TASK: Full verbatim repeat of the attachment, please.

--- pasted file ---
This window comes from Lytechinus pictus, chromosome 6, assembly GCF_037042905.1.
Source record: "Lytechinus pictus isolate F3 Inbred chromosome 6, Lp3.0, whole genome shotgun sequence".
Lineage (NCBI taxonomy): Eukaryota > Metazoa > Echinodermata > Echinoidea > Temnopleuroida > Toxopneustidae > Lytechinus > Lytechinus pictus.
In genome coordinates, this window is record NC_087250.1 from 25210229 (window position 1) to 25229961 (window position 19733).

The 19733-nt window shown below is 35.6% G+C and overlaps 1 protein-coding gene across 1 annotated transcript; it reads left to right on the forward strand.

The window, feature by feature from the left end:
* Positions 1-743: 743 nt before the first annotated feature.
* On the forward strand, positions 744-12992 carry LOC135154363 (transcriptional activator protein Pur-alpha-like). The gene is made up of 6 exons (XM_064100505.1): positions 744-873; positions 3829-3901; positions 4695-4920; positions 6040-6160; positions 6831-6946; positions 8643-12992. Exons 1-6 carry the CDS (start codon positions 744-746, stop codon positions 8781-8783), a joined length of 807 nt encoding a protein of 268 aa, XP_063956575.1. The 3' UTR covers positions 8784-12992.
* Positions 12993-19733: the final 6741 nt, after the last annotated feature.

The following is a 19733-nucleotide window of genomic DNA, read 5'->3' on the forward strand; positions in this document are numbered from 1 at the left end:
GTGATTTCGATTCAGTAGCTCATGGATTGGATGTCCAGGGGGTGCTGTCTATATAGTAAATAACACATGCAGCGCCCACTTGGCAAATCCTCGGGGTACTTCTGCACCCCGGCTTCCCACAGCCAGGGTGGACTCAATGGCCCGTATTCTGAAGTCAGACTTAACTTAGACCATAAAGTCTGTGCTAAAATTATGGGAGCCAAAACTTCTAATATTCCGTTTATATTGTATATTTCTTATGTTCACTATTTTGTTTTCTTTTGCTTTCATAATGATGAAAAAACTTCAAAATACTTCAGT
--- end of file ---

This window comes from Lytechinus pictus, chromosome 6, assembly GCF_037042905.1.
Source record: "Lytechinus pictus isolate F3 Inbred chromosome 6, Lp3.0, whole genome shotgun sequence".
Lineage (NCBI taxonomy): Eukaryota > Metazoa > Echinodermata > Echinoidea > Temnopleuroida > Toxopneustidae > Lytechinus > Lytechinus pictus.
In genome coordinates, this window is record NC_087250.1 from 25210229 (window position 1) to 25229961 (window position 19733).

The 19733-nt window shown below is 35.6% G+C and overlaps 1 protein-coding gene across 1 annotated transcript; it reads left to right on the forward strand.

The window, feature by feature from the left end:
* Positions 1-743: 743 nt before the first annotated feature.
* On the forward strand, positions 744-12992 carry LOC135154363 (transcriptional activator protein Pur-alpha-like). The gene is made up of 6 exons (XM_064100505.1): positions 744-873; positions 3829-3901; positions 4695-4920; positions 6040-6160; positions 6831-6946; positions 8643-12992. Exons 1-6 carry the CDS (start codon positions 744-746, stop codon positions 8781-8783), a joined length of 807 nt encoding a protein of 268 aa, XP_063956575.1. The 3' UTR covers positions 8784-12992.
* Positions 12993-19733: the final 6741 nt, after the last annotated feature.

The following is a 19733-nucleotide window of genomic DNA, read 5'->3' on the forward strand; positions in this document are numbered from 1 at the left end:
GTGATTTCGATTCAGTAGCTCATGGATTGGATGTCCAGGGGGTGCTGTCTATATAGTAAATAACACATGCAGCGCCCACTTGGCAAATCCTCGGGGTACTTCTGCACCCCGGCTTCCCACAGCCAGGGTGGACTCAATGGCCCGTATTCTGAAGTCAGACTTAACTTAGACCATAAAGTCTGTGCTAAAATTATGGGAGCCAAAACTTCTAATATTCCGTTTATATTGTATATTTCTTATGTTCACTATTTTGTTTTCTTTTGCTTTCATAATGATGAAAAAACTTCAAAATACTTCAGT